Significantly, the remote testing agent 112 builds a testing model 120 based on the test parameters 116 and the interoperability tests 118 as well as the planned software tool or application addition for the requesting system 140, 160. The testing model 120 may take a number of forms that are useful for generating a testing process based on numerous interrelated operating parameters and tests. In other words, the planned software tool or application needs to be tested for interoperability not only with the hardware but also with multiple software components within the existing system. Further, it may be necessary to retest existing software based on the hardware changes caused by the addition of the new software (i.e., overall memory availability may be affected, processing availability may be affected, and the like).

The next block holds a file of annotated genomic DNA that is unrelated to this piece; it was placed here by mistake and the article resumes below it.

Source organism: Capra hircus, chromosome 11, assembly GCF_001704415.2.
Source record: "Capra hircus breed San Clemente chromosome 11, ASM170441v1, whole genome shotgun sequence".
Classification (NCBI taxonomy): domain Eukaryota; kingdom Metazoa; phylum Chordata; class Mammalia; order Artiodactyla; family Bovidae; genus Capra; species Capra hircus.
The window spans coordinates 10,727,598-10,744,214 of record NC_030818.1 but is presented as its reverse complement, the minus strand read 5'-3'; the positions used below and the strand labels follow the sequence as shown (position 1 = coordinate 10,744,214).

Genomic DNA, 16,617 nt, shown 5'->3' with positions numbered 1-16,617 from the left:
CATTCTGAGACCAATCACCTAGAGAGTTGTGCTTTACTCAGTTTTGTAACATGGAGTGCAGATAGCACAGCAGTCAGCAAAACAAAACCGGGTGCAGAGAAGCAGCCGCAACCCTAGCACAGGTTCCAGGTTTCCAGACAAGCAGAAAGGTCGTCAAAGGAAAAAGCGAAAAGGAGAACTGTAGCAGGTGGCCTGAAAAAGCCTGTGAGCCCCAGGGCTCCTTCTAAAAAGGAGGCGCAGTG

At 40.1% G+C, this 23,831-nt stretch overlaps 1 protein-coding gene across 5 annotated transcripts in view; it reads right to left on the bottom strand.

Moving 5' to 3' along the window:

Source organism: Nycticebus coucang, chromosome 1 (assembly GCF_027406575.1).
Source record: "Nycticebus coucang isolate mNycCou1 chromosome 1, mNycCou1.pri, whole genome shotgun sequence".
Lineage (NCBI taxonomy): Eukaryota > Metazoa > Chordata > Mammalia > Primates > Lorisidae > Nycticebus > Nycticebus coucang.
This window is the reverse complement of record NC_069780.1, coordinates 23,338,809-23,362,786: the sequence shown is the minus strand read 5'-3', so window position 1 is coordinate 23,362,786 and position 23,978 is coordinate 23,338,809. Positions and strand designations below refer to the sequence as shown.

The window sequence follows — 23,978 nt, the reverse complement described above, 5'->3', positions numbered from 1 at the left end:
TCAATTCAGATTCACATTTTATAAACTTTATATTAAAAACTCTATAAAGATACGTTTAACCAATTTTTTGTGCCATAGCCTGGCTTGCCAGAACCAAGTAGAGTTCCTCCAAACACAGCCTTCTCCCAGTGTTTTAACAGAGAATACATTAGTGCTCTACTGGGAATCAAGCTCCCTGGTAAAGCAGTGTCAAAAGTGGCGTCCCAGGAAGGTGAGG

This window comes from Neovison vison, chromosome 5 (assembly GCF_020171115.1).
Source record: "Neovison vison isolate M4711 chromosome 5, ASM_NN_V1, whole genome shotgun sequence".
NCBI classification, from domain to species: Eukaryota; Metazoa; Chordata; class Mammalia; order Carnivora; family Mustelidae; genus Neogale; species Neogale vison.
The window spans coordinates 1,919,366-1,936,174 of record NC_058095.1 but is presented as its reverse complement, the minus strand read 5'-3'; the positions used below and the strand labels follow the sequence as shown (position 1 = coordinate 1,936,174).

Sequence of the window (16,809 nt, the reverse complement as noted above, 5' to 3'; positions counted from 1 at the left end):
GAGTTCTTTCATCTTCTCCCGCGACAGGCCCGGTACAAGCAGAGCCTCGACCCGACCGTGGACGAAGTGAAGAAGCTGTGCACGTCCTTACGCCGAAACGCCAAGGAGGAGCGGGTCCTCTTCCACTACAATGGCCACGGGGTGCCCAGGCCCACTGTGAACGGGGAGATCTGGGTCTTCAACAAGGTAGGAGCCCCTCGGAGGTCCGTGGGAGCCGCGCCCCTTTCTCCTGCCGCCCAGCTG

The remote testing agent 112 further performs testing of the proposed software tool or application based on the created testing model 120. For example, a set of tests may be developed by selecting a set of the interoperability tests 118 and by comparing the raw test parameters 116 within the testing model 120 with the proposed software tool or application. The results of such testing may be quantitative (such as simple go/no-go or pass/fail results) and/or be qualitative (such as technically compatible but results in reduced operating effectiveness of the proposed software or one or more of the existing software components). The testing system 110 further includes a test report generator 124 for processing the test results created by the testing agent 112 and creating result reports that provide the results of the tests to testing personnel (such as operators of the testing system 110 or the requesting system 140, 160). The results may be stored (not shown) in the memory 114 and/or transferred to the requesting system 140, 160 for viewing, storing, printing, and/or further manipulation. The reports may be primarily textual such as a table or include graphics and/or color cues or coding to provide users of the reports with visual cues as to the quantitative and/or qualitative results of the testing.